The first bicycles came from Boston, Massachusetts. However, like the first try at anything, they posed safety risks and didn’t land as the viable travel option we know them as today. Those bikes, known as “secure bikes”, touched down in 1880 with the same dimensions and air-filled tires we ride now. The bicycle-boom took over the world and maintained a strong hold in Mexico City which has only grown since bikes have become more accessible and affordable over the years. A poll conducted by the Mexican Institute for Statistics and Geography concluded that in 2017 35.9% of the 5.9 million homes in Mexico City had at least one bicycle owner – equating to approximately 2.1 million bicyclists operating everyday.

In 1892, bicycles were designated as street legal vehicles in Mexico City. With safety precautions in place – bikers had to have bells and flashlights installed before they could brave the roads – it wasn’t long before the bicycle became a lifestyle: a modern tool of urban societal evolution. While the main draw of the bicycle was transportation, it also opened doors to boundless opportunities, particularly for women. Even renowned femminist Susan B. Anthony claimed that bicycles have “done more to emancipate women than any one thing in the world,” as they were a means of physical and social mobility, allowing women to travel for work, education, athletic competition, and more. ECOBICI, a public bike service in the city, released statistics from 2020 showing that 33.6% of cyclists in CDMX are female, and the leading age demographic skews younger with 39.9% of riders being between the ages of 25-34. The promise of these groups growing in usership are high as they continue to welcome the next generations of riders in collaboration with Mexico City’s Mobility Department’s goal to create 600kms of bike lanes throughout the city, improving safety and accessibility.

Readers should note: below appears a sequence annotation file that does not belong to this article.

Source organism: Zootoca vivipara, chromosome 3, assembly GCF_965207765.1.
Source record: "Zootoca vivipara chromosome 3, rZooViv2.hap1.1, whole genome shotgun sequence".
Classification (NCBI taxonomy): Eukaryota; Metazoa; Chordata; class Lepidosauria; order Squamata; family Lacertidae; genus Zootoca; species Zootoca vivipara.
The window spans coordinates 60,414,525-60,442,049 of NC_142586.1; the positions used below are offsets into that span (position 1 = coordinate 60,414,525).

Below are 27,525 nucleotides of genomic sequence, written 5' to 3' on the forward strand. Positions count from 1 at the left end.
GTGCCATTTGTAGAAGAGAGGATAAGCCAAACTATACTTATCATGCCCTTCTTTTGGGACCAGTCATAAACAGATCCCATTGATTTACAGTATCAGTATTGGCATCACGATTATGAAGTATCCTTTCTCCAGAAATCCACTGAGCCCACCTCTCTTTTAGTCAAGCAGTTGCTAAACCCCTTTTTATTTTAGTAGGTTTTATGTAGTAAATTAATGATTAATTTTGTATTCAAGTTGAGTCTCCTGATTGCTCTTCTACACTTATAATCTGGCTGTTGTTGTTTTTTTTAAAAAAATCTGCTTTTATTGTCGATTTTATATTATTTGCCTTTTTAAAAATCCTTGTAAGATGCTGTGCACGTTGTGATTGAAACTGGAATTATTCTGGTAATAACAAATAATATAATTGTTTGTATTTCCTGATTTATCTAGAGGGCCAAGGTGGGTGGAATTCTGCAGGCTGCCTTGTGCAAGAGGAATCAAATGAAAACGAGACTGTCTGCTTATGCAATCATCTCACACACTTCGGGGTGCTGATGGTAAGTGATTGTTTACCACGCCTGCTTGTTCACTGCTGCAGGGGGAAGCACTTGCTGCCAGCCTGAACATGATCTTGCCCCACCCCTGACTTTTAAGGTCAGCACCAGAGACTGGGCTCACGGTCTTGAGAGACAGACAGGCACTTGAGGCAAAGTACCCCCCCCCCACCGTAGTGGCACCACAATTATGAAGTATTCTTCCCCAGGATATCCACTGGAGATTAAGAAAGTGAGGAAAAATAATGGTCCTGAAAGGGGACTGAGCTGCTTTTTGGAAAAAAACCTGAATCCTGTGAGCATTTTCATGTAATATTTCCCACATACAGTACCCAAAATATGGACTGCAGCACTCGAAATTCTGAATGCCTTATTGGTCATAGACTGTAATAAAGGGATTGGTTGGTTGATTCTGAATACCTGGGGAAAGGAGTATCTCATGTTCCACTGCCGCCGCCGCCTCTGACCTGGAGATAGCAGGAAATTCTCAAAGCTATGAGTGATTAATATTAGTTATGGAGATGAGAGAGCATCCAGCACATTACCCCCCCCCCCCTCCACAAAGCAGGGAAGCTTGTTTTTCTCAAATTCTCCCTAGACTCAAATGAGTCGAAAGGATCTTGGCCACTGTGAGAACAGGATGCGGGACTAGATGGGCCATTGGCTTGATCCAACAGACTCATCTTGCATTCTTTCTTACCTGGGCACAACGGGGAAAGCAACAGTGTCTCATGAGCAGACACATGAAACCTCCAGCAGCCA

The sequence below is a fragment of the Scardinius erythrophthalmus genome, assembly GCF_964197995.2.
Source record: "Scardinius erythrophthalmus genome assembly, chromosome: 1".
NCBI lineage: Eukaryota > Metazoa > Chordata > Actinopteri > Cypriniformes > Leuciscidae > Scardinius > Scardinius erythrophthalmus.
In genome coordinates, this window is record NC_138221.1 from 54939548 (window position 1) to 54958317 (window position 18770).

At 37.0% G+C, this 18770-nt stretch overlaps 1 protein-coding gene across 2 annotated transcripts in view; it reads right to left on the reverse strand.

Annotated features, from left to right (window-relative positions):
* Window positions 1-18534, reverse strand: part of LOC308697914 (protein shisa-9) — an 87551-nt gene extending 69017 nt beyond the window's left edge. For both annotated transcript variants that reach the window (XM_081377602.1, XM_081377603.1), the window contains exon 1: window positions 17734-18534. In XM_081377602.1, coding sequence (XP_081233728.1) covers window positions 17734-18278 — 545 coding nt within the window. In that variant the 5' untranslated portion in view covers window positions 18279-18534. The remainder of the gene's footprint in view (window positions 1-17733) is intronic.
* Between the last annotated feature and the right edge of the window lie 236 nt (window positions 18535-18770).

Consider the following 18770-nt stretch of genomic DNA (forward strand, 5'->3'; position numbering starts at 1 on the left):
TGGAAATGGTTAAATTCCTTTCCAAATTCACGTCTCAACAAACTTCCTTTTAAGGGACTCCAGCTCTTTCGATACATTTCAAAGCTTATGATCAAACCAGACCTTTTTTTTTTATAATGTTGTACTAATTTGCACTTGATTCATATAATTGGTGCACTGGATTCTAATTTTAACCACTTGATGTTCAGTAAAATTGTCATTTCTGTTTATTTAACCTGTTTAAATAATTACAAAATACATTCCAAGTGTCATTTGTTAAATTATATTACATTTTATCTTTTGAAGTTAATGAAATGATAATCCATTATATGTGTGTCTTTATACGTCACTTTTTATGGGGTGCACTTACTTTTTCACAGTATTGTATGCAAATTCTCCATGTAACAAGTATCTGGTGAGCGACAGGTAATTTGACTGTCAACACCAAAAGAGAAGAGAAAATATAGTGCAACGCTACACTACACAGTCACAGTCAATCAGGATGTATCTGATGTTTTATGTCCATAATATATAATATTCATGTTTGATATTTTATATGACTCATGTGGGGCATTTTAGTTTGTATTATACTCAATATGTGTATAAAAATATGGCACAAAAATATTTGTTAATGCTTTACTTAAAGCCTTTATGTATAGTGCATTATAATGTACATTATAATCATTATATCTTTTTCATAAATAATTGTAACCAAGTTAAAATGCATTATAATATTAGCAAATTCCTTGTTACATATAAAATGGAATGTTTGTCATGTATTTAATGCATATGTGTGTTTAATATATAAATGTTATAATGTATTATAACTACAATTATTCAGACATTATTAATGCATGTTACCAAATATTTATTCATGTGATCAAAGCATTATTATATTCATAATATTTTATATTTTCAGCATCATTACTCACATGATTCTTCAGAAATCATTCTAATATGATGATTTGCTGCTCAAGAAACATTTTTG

Photographer and frequent collaborator with The Lift, Luis Villalobos, spoke with cyclists across the city – including those in cycling groups who have built communities around the tool – to understand the cultural reach and importance of bikes which have historically aided the daily labors of every grocery store, dry cleaners, pharmacies, markets, butcher shops, plumbers, taqueros, etc., and it is the main instrument to start a personal business or contract work (ie. working with delivery apps).

CYCLIST: We are a small bike group called Aves del Oriente (Eastern Birds). We try to complete a 150-kilometer-tour every weekend – iit all depends on the route we choose. Almost each one of us live in CDMX’s neighboring municipalities (Chimalhuacán, San Vicente Chicoloapan, Los Reyes La Paz, Nezahualcóyotl and Chalco). We train all year for La ruta Mixteca (Mixtec Route). We invented this tour inspired by our community’s yearly celebrations. Every September 27th & 28th we ride from Chalco to a tiny community in the State of Oaxaca called San Miguel Tulancingo. After the 330 kilometers ride, we get ready to celebrate San Miguel Arcángel, the community’s patron on September 29th.

One cyclist collected belongings in his bike basket that were passed on to him from neighbors, friends, and strangers alike:

LUIS VILLALOBOS: Hi! [Noticing the biker’s basket collection] Who gave you all these things?

CYCLIST: Everybody! I find them on the street, pick them up and hang them on the basket.

LUIS VILLALOBOS: Can I take a picture of you?

CYCLIST: Sure, just make me look handsome!

Bridging community, culture, economic mobility, and transportation, bicycles have become an essential part of life in Mexico City. As this method reinforces positive environmental impacts, we are excited to see further growth in the number of cyclists nationwide and worldwide. Scroll below to see more images from around the city, captured by Luis Villalobos.